Politics push Covid-19 off stage
By JOSH RESNEK
For the first time since March, city hall reopened to the public Monday morning to a strict regimen of allowing only 25 people to congregate at social distancing intervals on the first floor only.
The first floor is open from 8am – 12pm.
After that, those needing to access services from city hall must use the service window. Visitors must sign in and out. Masks must be worn at all times.
With the presidential debate and President Trump’s pick for the Supreme Court dominating the nation’s news window, Coronavirus concerns have pushed back from primacy to secondary status for millions of Americans, and this includes residents of Massachusetts and Everett.
The beginning of this week saw a rise in the number of COVID-19 cases in Everett.
There were 14 Monday, alone. There were 8 new cases the day before.
This comes on the heels of last week, when on one day, there were no new cases for the time in six months.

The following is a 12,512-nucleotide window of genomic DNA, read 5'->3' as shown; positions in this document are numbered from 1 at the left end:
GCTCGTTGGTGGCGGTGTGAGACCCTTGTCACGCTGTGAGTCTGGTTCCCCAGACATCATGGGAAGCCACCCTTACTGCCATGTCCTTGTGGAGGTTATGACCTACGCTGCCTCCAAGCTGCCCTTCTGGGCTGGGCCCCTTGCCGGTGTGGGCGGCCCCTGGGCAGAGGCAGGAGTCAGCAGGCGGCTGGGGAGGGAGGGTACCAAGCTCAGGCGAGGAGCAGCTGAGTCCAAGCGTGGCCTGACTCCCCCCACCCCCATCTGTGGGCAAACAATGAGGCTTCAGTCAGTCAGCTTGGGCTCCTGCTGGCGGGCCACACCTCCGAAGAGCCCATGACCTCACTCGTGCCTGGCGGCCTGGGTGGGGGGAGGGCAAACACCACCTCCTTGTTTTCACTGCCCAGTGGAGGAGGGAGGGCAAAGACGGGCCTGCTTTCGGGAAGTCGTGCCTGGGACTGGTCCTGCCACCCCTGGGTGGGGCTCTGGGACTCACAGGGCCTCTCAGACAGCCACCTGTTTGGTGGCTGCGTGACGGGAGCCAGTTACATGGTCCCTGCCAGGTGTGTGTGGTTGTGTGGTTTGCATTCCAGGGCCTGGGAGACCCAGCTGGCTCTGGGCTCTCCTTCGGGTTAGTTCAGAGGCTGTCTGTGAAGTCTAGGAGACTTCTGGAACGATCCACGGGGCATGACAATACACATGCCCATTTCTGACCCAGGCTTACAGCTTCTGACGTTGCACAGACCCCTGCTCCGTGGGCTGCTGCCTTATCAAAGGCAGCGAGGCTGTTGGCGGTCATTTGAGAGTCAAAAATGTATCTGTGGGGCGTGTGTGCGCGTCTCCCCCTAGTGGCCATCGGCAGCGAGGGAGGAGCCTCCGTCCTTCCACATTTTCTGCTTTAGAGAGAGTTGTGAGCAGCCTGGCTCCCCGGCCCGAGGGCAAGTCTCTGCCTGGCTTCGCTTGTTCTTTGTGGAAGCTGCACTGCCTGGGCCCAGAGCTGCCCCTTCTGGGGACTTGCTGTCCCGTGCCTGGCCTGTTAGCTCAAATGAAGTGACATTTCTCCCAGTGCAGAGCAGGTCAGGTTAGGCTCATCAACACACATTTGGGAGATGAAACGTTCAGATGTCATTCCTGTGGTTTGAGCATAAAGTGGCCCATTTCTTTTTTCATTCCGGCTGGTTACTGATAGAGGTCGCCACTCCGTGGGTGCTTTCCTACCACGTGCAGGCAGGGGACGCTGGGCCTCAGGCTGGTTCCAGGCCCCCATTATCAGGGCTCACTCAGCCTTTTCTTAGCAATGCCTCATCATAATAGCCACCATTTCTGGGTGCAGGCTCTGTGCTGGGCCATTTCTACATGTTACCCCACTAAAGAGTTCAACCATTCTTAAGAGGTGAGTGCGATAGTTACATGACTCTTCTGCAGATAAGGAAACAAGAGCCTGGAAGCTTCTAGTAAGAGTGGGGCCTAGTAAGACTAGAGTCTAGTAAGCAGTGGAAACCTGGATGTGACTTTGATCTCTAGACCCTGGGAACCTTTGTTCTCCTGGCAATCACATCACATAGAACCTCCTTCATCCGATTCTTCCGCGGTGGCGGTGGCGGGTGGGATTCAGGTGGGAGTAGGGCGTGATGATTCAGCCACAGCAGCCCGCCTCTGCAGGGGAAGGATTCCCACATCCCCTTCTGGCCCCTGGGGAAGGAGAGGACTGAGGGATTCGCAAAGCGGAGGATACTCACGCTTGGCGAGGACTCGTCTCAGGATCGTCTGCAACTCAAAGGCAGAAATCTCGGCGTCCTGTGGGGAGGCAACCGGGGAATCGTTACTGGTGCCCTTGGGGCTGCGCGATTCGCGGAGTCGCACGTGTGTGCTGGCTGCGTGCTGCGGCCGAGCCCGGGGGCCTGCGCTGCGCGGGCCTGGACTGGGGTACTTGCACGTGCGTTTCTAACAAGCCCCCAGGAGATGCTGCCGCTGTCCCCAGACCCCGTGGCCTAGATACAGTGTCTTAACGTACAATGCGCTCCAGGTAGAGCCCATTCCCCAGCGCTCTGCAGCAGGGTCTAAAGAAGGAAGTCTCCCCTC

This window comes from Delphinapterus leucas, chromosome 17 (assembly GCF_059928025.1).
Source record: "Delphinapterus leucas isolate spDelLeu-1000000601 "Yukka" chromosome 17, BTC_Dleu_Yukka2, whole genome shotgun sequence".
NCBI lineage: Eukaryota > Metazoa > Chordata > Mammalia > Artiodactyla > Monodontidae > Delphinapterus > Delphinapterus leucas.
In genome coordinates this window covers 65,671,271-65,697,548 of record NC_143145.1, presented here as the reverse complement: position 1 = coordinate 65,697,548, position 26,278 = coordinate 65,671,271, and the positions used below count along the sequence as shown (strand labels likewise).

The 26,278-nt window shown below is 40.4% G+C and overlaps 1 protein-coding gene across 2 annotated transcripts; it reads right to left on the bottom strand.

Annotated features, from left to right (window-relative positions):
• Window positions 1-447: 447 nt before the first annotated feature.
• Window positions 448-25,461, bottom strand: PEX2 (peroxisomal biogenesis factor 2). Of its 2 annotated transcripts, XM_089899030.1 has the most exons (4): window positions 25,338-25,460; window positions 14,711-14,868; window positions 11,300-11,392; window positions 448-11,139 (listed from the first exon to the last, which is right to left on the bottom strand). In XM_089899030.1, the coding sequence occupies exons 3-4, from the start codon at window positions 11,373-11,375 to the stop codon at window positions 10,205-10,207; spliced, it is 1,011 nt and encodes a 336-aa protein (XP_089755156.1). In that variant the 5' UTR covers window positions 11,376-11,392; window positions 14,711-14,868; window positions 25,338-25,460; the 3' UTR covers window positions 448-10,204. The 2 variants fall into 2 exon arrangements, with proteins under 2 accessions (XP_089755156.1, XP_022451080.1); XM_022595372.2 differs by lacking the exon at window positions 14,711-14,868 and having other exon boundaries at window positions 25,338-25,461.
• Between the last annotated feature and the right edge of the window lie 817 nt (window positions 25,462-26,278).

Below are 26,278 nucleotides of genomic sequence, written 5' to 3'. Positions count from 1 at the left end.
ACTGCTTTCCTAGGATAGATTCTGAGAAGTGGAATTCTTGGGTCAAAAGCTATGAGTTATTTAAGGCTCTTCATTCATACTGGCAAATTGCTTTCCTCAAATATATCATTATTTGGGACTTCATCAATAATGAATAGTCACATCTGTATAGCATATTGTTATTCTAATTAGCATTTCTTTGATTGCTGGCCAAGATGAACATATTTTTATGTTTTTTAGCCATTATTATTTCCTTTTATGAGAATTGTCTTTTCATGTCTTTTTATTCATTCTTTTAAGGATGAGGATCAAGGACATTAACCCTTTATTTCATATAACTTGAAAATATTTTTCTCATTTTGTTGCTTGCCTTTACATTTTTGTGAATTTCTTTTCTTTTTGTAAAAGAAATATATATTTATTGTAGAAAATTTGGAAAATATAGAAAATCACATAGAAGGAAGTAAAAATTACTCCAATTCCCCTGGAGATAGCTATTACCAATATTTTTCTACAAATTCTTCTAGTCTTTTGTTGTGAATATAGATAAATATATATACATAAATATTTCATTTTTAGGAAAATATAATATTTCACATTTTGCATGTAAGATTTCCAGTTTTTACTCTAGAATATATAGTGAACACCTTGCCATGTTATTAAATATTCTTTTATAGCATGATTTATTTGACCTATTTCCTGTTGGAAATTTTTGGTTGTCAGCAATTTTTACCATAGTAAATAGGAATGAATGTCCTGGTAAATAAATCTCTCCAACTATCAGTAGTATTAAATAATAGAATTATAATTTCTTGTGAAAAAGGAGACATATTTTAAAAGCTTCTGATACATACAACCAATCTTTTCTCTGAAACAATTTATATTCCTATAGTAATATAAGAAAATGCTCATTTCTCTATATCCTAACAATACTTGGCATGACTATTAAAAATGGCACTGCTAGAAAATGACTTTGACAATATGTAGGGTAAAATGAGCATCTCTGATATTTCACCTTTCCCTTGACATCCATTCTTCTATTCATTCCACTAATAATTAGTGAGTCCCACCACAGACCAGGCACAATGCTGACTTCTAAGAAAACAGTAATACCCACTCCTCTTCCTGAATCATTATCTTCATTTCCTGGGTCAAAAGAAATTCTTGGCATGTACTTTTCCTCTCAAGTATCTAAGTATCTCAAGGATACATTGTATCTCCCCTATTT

As of Monday there were 2,246 confirmed cases of the virus in the city of Everett with 1,921 being recovered, according to state Department of Public Health records.
The cancellation of the annual Village Fest celebration, an event bringing thousands to Everett’s vibrant and growing home brew beer industry marked yet another in your face example how economic activity of nearly every kind has been profoundly affected by the pandemic.
Without the crowds, the new breweries are just surviving.
Everett’s public schools finished the second week of the new year.
Schooling is entirely remote, and will remain so until November, and even then, in class schooling will remain a function of virus numbers and efficacy.
Covid testing is available at centers throughout the city. Flu shots are also available at no cost at a variety of locations. Health officials fearing a higher than average year of flu infections are urging everyone, young and old, to be vaccinated.
In more mundane but never the less important matters for Everett residents, city hall has reported there will be no ticketing and towing for street sweeping during October because of the pandemic.